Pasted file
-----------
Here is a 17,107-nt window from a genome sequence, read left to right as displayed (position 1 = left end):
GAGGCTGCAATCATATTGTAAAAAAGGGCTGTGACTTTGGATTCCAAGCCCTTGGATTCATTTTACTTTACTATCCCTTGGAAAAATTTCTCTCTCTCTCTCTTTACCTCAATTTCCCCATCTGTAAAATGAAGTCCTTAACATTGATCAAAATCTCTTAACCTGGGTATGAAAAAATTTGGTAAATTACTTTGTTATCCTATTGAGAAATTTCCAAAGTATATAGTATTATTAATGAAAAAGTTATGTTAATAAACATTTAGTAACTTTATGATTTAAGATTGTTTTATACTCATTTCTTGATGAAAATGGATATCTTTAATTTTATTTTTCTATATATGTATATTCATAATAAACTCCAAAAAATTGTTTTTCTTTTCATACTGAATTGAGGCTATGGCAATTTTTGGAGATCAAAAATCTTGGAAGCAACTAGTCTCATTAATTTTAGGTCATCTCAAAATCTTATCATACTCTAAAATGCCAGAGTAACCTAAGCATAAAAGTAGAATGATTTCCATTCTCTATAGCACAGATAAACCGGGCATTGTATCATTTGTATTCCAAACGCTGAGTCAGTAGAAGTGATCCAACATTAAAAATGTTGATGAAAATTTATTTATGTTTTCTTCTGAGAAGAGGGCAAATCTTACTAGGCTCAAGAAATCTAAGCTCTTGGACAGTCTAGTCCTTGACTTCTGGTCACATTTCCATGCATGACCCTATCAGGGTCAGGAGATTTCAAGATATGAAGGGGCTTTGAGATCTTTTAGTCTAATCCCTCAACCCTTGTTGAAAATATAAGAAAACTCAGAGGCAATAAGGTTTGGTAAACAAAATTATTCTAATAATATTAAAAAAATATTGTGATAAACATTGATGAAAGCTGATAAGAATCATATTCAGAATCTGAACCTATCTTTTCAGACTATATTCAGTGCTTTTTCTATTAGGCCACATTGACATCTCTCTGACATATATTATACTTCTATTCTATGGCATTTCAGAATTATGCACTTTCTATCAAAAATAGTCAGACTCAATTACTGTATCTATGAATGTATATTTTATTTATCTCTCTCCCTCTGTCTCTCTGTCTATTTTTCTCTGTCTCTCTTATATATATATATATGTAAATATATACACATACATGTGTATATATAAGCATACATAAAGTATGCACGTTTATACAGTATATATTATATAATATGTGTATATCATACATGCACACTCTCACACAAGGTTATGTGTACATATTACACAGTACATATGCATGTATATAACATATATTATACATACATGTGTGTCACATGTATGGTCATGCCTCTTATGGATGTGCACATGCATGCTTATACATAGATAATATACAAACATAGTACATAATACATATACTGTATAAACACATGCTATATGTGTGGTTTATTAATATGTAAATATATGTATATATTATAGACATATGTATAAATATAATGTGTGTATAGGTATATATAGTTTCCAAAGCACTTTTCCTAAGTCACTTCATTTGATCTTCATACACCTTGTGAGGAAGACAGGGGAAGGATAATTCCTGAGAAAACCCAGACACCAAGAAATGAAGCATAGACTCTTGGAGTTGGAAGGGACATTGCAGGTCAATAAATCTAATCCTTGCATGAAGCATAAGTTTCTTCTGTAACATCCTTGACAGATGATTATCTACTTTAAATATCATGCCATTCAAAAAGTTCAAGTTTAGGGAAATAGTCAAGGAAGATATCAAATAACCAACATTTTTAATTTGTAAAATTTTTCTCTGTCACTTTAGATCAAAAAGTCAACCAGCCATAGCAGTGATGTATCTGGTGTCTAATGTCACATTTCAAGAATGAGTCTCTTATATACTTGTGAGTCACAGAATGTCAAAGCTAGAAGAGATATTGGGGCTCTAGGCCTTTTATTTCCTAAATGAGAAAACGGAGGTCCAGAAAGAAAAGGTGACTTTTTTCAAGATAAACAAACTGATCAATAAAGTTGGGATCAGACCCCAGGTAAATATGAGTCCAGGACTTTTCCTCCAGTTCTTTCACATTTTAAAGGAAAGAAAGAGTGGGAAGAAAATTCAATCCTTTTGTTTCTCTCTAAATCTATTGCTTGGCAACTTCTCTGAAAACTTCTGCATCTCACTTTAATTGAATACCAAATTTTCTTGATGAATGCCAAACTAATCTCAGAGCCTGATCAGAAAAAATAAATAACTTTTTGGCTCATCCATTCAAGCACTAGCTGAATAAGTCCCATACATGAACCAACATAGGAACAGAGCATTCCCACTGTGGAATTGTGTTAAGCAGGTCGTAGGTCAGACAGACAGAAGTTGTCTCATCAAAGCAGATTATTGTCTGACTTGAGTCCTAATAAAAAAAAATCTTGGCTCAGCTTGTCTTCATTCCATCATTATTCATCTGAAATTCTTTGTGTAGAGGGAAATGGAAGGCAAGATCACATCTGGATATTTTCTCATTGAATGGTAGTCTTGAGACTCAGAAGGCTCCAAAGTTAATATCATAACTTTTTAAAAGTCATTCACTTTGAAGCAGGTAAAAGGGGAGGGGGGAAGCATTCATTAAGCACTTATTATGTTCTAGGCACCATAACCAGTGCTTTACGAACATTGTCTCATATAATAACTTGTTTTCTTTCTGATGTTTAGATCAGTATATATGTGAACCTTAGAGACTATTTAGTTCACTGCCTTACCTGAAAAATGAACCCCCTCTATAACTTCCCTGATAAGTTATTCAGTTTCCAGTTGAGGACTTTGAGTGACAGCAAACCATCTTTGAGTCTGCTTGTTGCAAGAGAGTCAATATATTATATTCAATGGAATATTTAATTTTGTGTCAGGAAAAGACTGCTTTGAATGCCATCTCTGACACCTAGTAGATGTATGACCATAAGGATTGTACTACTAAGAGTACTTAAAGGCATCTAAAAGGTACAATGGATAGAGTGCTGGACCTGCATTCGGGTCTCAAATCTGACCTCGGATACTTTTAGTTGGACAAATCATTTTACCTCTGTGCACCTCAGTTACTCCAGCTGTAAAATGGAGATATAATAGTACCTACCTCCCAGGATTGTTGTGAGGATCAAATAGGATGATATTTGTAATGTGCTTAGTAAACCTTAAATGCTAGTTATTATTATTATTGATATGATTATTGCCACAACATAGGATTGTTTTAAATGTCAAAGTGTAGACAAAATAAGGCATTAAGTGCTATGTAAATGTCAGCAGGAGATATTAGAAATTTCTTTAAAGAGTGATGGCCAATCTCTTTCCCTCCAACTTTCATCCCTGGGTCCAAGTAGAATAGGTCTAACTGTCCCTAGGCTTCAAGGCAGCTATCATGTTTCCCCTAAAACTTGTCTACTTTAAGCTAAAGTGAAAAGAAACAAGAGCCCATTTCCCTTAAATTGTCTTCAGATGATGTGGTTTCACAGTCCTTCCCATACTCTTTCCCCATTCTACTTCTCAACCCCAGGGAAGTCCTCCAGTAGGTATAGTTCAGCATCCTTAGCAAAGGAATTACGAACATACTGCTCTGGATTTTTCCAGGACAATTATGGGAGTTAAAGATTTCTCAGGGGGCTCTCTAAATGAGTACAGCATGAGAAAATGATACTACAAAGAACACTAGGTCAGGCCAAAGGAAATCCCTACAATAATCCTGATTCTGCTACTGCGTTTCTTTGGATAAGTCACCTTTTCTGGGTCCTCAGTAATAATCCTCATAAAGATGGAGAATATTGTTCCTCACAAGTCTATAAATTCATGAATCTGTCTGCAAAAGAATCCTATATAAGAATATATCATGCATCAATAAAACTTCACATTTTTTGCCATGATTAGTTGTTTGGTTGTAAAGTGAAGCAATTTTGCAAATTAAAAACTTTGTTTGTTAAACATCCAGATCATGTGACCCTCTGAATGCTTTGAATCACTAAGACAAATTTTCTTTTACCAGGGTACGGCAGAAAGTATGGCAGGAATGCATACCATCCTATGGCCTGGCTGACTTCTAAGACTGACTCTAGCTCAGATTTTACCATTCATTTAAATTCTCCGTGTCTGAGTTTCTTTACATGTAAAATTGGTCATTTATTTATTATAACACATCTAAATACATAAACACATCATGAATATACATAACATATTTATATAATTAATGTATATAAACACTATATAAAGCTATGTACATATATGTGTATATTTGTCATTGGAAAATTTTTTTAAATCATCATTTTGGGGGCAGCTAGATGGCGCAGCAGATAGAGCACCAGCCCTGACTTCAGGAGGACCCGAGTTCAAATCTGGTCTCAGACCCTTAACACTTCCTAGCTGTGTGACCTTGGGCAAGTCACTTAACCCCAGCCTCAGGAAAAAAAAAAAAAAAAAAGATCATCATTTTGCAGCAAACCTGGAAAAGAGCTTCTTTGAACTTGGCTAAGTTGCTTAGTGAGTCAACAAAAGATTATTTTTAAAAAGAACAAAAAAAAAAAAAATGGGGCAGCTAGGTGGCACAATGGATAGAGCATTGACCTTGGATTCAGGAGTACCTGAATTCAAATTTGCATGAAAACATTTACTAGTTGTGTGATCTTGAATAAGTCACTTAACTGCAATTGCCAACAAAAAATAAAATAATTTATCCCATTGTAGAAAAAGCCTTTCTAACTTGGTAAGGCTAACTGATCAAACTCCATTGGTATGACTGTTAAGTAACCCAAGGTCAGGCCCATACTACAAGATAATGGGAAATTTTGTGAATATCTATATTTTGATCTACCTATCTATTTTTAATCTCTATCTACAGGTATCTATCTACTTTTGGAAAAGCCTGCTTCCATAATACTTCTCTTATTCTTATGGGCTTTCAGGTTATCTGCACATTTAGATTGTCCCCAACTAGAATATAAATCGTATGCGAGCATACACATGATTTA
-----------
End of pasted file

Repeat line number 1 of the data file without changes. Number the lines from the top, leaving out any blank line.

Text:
Here is a 17,107-nt window from a genome sequence, read left to right as displayed (position 1 = left end):